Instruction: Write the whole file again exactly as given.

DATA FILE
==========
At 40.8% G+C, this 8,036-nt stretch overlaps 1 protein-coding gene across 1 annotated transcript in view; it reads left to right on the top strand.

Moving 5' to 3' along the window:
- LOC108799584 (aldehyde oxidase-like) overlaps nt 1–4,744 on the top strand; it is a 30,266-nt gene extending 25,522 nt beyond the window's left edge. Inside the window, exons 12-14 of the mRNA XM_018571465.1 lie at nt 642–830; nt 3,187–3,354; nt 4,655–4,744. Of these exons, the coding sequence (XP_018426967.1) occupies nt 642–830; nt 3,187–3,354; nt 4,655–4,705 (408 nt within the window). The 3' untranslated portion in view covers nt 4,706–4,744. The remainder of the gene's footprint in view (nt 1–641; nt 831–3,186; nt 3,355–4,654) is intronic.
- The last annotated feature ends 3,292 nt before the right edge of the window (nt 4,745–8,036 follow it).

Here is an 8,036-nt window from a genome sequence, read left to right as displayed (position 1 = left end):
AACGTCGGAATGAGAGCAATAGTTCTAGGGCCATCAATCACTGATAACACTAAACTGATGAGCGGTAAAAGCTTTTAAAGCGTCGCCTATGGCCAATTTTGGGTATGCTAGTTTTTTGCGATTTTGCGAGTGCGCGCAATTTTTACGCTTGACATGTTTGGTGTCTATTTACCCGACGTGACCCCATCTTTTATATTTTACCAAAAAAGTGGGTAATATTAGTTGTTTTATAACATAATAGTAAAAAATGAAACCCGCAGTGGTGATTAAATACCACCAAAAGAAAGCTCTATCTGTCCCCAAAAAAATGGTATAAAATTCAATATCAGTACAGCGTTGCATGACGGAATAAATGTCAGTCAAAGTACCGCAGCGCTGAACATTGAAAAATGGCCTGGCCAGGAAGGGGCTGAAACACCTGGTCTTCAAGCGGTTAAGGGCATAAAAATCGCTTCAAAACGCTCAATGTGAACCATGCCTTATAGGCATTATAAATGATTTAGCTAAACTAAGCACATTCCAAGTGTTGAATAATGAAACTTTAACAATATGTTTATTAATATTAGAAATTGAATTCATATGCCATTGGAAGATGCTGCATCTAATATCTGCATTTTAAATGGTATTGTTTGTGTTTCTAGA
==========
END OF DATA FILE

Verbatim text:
At 40.8% G+C, this 8,036-nt stretch overlaps 1 protein-coding gene across 1 annotated transcript in view; it reads left to right on the top strand.

Moving 5' to 3' along the window:
- LOC108799584 (aldehyde oxidase-like) overlaps nt 1–4,744 on the top strand; it is a 30,266-nt gene extending 25,522 nt beyond the window's left edge. Inside the window, exons 12-14 of the mRNA XM_018571465.1 lie at nt 642–830; nt 3,187–3,354; nt 4,655–4,744. Of these exons, the coding sequence (XP_018426967.1) occupies nt 642–830; nt 3,187–3,354; nt 4,655–4,705 (408 nt within the window). The 3' untranslated portion in view covers nt 4,706–4,744. The remainder of the gene's footprint in view (nt 1–641; nt 831–3,186; nt 3,355–4,654) is intronic.
- The last annotated feature ends 3,292 nt before the right edge of the window (nt 4,745–8,036 follow it).

Here is an 8,036-nt window from a genome sequence, read left to right as displayed (position 1 = left end):
AACGTCGGAATGAGAGCAATAGTTCTAGGGCCATCAATCACTGATAACACTAAACTGATGAGCGGTAAAAGCTTTTAAAGCGTCGCCTATGGCCAATTTTGGGTATGCTAGTTTTTTGCGATTTTGCGAGTGCGCGCAATTTTTACGCTTGACATGTTTGGTGTCTATTTACCCGACGTGACCCCATCTTTTATATTTTACCAAAAAAGTGGGTAATATTAGTTGTTTTATAACATAATAGTAAAAAATGAAACCCGCAGTGGTGATTAAATACCACCAAAAGAAAGCTCTATCTGTCCCCAAAAAAATGGTATAAAATTCAATATCAGTACAGCGTTGCATGACGGAATAAATGTCAGTCAAAGTACCGCAGCGCTGAACATTGAAAAATGGCCTGGCCAGGAAGGGGCTGAAACACCTGGTCTTCAAGCGGTTAAGGGCATAAAAATCGCTTCAAAACGCTCAATGTGAACCATGCCTTATAGGCATTATAAATGATTTAGCTAAACTAAGCACATTCCAAGTGTTGAATAATGAAACTTTAACAATATGTTTATTAATATTAGAAATTGAATTCATATGCCATTGGAAGATGCTGCATCTAATATCTGCATTTTAAATGGTATTGTTTGTGTTTCTAGA